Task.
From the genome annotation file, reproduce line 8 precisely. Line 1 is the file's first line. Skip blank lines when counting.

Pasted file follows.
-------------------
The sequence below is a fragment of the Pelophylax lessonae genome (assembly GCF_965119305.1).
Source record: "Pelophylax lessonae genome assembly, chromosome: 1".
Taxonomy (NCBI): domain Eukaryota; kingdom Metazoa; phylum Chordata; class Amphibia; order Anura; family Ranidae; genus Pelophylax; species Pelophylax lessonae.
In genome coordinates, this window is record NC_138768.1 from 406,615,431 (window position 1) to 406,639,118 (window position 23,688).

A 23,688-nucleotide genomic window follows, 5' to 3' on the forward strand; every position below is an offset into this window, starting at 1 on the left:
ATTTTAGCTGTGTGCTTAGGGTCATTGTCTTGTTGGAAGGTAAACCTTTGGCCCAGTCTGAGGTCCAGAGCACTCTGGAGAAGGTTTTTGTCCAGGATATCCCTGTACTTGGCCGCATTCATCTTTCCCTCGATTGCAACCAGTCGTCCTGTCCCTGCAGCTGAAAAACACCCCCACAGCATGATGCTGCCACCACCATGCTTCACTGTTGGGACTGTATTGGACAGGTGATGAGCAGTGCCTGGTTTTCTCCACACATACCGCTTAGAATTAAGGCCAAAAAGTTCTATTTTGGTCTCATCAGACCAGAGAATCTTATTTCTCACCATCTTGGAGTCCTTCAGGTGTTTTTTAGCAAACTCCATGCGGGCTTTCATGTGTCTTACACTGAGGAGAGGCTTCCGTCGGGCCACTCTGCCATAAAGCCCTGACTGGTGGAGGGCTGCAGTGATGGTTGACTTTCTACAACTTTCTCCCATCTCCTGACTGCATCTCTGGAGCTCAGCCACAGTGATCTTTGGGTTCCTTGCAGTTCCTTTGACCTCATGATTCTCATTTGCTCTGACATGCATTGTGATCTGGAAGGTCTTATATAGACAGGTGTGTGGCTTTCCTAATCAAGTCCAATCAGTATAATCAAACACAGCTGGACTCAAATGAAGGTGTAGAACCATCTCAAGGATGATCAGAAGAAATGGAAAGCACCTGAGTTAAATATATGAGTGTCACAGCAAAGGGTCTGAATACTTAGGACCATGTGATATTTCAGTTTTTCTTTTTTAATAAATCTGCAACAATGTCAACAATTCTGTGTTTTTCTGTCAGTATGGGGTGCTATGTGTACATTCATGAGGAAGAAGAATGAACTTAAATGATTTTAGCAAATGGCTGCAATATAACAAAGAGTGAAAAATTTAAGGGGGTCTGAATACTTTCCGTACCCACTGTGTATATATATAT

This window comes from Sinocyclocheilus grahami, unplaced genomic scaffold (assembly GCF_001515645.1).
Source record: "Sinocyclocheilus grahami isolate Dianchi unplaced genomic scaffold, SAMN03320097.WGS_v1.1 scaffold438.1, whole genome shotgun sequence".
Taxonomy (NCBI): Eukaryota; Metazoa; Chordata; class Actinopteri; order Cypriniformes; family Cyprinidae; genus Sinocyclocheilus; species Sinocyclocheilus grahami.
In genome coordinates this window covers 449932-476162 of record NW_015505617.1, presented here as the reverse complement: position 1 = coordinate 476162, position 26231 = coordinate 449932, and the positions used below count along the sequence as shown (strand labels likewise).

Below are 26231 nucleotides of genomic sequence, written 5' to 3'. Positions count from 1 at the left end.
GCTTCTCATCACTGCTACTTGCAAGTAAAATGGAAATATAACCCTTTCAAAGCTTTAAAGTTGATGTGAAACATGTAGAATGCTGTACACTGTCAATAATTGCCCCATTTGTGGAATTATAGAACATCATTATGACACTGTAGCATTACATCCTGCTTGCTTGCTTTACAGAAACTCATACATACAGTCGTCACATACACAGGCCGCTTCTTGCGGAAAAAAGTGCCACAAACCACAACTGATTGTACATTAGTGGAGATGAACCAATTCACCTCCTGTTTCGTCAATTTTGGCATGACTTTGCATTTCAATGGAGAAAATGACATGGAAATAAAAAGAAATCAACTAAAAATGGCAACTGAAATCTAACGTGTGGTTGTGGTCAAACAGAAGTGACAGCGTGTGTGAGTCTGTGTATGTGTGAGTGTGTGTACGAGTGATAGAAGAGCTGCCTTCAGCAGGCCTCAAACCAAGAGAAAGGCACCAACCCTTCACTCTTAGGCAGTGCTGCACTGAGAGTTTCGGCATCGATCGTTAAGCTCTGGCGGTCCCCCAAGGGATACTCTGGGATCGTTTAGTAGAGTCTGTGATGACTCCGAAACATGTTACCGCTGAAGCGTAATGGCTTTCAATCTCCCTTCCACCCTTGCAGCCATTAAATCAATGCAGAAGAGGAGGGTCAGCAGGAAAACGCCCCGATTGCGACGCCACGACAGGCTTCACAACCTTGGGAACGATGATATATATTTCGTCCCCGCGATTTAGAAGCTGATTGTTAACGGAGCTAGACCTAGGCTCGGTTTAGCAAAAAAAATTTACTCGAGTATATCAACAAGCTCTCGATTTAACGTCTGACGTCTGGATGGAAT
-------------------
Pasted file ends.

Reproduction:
Source record: "Sinocyclocheilus grahami isolate Dianchi unplaced genomic scaffold, SAMN03320097.WGS_v1.1 scaffold438.1, whole genome shotgun sequence".